Nearly a year after a massive blaze devastated the Notre Dame Cathedral in Paris, only seven people attended a special televised Good Friday service at the 850-year-old church.
The ceremony began Friday morning, with Paris Archbishop Michel Aupetit entering the cathedral and presenting an important relic, the Crown of Thorns of Christ, which survived the fire.
“A year ago, the cathedral was destroyed. Today the country is ravaged by a pandemic. There’s always a message of hope, and this celebration at the heart of the cathedral will be the sign of our hope,” Aupetit told CNN affiliate BFMTV before the service,.
The 40-minute Good Friday service also featured classical musician Renaud Capuçon playing the violin. Actors Philippe Torreton and Judith Chemla, who also sang, delivered readings of Christian texts.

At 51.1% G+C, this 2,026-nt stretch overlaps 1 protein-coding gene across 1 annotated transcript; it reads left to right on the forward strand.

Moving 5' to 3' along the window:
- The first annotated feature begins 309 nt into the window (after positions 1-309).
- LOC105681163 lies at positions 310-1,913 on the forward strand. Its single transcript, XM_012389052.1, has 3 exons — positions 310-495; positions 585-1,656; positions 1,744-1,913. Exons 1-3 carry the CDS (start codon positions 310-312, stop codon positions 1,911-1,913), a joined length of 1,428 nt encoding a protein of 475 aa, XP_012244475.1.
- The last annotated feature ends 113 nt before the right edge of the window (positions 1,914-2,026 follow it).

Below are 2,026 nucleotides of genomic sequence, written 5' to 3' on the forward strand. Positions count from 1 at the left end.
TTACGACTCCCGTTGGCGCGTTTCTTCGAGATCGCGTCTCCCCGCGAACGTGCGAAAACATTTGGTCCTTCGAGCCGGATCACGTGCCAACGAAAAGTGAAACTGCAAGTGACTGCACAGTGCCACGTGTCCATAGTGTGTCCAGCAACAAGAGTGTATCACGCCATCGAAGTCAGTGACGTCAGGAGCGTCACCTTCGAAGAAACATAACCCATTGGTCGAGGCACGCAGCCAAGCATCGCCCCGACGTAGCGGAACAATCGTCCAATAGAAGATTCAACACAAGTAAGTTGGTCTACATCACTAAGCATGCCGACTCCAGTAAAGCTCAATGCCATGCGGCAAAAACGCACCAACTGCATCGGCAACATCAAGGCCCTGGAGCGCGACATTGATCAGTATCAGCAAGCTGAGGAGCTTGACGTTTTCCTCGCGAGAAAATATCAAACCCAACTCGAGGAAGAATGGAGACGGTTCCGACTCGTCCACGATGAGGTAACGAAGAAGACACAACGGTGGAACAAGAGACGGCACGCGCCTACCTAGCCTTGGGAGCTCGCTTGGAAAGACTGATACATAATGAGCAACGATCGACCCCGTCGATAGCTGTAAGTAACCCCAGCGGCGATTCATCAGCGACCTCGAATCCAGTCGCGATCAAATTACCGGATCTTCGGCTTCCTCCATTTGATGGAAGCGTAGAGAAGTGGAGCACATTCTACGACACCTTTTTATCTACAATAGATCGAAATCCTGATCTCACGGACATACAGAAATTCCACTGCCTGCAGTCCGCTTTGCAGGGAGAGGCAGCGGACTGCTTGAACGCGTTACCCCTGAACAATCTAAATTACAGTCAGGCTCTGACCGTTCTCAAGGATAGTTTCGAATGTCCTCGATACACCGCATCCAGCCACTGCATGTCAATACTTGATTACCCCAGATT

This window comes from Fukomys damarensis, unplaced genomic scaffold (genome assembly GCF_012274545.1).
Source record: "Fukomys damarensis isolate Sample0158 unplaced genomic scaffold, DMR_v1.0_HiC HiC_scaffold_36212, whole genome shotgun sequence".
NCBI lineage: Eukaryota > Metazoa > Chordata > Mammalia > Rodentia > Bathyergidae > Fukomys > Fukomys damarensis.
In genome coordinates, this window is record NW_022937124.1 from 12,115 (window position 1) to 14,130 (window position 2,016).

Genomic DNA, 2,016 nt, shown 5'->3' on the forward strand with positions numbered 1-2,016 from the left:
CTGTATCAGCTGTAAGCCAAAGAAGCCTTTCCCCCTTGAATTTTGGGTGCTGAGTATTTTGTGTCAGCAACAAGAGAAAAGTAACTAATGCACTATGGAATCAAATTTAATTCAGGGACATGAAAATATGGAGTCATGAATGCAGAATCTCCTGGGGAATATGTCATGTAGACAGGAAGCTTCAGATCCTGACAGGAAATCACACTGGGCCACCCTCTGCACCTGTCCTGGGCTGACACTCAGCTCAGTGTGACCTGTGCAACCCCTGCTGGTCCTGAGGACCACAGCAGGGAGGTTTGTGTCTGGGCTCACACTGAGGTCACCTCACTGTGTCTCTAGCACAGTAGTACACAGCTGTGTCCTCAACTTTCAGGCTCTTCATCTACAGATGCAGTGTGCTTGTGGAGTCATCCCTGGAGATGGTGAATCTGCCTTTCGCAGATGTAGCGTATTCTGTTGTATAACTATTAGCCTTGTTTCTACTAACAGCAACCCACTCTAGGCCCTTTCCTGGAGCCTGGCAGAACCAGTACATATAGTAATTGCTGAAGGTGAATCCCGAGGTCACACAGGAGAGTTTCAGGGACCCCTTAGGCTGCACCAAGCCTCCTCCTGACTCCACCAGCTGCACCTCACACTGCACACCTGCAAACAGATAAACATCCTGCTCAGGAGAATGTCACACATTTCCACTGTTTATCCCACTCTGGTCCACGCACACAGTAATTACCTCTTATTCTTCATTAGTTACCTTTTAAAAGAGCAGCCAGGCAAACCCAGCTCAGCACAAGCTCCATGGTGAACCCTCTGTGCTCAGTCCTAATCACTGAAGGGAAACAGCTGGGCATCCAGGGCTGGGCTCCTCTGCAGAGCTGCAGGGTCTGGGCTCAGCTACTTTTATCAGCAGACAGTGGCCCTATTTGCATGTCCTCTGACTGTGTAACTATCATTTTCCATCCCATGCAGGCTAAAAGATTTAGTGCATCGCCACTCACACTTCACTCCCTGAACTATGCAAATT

The small group, some wearing masks and hazmat suits, held the ceremony in a secured part of the cathedral in front of a large cross and under a hole in the cathedral’s roof.
Construction at one of the world’s most famous cathedrals, which burned down on April 15, 2019, has been put on pause due to the coronavirus pandemic, but will possibly resume in 2021 when its safe to do so, Aupetit told BFMTV.
French Prime Minister Édouard Philippe announced on March 14 that the country would close all places that are not essential to French living, which includes restaurants, cafes and clubs.
France also banned all gatherings across the country, and the country closed its borders on March 17 in order to contain the coronavirus outbreak.
There are over 117,700 confirmed coronavirus cases in France, and more than 12,200 people have died.